“Little Bubble” by Dirty Projectors

by: Drew Allen//

2017 is here and the Dirty Projectors are wasting no time. “Little Bubble,” the alluring new single is a follow-up to “Keep Your Name,” which was released back in September. Both singles have been far more reminiscent of Bitte Orca (2009) than they are of Swing Lo Magellan (2012). This is not to suggest that the Dirty Projectors have regressed – it’s actually quite the opposite. David Longstreth is still finding new ways to pique our interest. In both new releases, he experiments with subtle elements of R&B, which could be inspired by his recent contributions to Solange’s A Seat at the Table (2016).
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“Little Bubble” is navigated by Longstreth’s concentrated and lusty vocals, but his range is noticeably more restricted than it has been in the past. In a successful attempt to balance this out, his lyrics are more transparent than ever before.

We had our own little bubble for a while,he repeats in the chorus.

This newfound simplicity suits him. Despite being backed by swelling strings, electric guitar and delicate piano, there is a vivid theme of solitude and isolation. The song sounds a lot like what you’d expect something titled “Little Bubble” to sound like: dropped against an an aquatic soundscape – digital, but delicate. 

Longstreth founded The Dirty Projectors over ten years ago and it quickly became a household name in indie music. Featuring over twenty members in it’s time, the Dirty Projectors have been a revolving door for talented musicians – even Vampire Weekend’s Ezra Koenig and Rostam Batmanglij. Now, Longstreth appears to stand alone. He is the only member credited for the two most recent releases – he also seems to be reflecting on the end of a relationship.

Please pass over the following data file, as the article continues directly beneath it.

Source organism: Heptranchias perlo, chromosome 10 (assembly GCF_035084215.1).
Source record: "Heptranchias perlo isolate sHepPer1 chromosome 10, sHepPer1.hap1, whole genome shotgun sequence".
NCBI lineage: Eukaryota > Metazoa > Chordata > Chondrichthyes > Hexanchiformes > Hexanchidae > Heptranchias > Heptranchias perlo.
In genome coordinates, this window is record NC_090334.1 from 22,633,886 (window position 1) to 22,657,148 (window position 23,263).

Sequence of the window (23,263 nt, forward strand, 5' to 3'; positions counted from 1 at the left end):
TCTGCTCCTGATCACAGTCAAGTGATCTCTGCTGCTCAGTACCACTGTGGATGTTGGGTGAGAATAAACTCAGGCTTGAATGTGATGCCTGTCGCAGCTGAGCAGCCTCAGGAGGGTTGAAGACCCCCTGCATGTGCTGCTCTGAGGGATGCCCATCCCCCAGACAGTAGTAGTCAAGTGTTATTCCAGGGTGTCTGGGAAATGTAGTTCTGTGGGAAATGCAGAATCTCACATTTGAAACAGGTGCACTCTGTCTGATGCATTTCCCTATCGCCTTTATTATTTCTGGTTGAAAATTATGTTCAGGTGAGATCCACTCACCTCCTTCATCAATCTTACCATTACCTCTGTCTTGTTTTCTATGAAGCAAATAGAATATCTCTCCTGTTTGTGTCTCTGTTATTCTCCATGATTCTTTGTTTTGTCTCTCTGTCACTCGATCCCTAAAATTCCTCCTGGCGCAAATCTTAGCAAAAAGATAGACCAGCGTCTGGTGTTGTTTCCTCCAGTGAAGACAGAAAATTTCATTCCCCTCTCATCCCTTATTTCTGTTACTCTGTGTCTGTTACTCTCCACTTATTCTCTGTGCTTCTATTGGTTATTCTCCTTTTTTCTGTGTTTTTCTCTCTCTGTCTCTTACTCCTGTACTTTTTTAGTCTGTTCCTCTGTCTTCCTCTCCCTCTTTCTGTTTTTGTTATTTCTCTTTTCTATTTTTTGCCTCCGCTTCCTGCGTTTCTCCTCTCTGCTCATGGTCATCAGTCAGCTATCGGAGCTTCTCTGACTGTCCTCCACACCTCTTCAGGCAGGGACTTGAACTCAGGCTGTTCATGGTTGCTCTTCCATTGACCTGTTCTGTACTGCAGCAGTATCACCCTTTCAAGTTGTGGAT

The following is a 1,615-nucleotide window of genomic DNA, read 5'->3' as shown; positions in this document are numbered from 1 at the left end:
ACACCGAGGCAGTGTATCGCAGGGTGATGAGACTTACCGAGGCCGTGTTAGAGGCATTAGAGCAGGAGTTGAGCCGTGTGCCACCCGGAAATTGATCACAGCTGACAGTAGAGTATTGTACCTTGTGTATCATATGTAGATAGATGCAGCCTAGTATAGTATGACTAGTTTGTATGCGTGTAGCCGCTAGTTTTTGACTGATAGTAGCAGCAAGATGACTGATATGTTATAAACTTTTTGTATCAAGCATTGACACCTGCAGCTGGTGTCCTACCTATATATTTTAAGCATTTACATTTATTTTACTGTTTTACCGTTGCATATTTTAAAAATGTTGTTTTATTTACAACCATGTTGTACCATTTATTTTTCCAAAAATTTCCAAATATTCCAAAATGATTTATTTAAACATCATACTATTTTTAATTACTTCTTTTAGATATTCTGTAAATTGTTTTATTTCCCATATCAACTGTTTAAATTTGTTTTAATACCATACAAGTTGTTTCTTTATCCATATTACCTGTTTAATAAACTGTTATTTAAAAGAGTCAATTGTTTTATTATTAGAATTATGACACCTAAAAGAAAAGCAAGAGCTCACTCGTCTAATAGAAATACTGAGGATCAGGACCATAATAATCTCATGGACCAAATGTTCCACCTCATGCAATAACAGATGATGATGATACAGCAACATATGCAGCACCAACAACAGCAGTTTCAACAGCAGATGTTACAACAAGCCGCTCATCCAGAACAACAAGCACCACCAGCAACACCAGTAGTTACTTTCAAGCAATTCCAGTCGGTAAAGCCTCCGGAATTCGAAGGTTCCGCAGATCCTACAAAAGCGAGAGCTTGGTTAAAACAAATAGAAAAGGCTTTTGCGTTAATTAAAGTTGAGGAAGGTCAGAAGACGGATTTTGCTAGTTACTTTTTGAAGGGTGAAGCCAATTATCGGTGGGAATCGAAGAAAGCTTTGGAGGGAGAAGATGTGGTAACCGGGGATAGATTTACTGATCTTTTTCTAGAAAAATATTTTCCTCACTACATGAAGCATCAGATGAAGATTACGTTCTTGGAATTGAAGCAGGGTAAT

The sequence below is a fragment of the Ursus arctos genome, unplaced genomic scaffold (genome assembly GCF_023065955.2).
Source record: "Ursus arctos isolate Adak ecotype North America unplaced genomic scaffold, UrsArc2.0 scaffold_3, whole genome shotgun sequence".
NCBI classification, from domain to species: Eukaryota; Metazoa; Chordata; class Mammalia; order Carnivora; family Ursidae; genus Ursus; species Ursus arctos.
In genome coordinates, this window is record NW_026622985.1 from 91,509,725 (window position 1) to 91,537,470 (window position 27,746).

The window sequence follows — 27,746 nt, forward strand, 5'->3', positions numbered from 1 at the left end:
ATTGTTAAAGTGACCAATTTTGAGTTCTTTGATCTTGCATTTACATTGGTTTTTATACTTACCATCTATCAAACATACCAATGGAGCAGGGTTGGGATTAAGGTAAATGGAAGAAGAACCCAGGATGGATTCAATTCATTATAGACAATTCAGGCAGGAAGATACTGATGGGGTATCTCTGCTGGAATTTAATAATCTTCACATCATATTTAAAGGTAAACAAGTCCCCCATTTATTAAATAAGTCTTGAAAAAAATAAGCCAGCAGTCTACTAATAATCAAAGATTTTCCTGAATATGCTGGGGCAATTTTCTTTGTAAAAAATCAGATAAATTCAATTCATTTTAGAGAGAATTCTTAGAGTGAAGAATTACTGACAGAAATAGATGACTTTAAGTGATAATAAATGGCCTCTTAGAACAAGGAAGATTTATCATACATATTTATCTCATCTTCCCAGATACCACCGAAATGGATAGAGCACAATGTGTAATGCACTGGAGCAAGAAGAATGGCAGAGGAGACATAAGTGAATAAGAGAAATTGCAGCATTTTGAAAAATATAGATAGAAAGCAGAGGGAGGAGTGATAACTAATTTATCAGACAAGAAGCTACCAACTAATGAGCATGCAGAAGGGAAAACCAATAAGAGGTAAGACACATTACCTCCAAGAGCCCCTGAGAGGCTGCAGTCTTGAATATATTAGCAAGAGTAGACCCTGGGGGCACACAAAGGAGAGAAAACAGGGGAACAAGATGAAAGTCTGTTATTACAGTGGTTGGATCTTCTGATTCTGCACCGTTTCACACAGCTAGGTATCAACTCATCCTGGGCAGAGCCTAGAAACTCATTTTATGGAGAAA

The Dirty Projectors are one of my favorite bands, but man, they can be evasive as fuck. It’s difficult not to notice the absence of the other band members in “Little Bubble” and “Keep Your Name.”  According to Pitchfork, the Dirty Projectors’ current roster is unknown and both singles feature a very lonely, regretful sounding David Longstreth. In addition to the confusion surrounding the band’s current members, there is no title or release date for the new album. Maybe David has been hanging out with the Knowles sisters a little too much?  Then again, they wouldn’t be the Dirty Projectors if they weren’t shrouded in mystery.

The lyrics in both new songs indicate that Longstreth is leaving something behind. Could it be his fellow bandmates? I’ll be waiting. 

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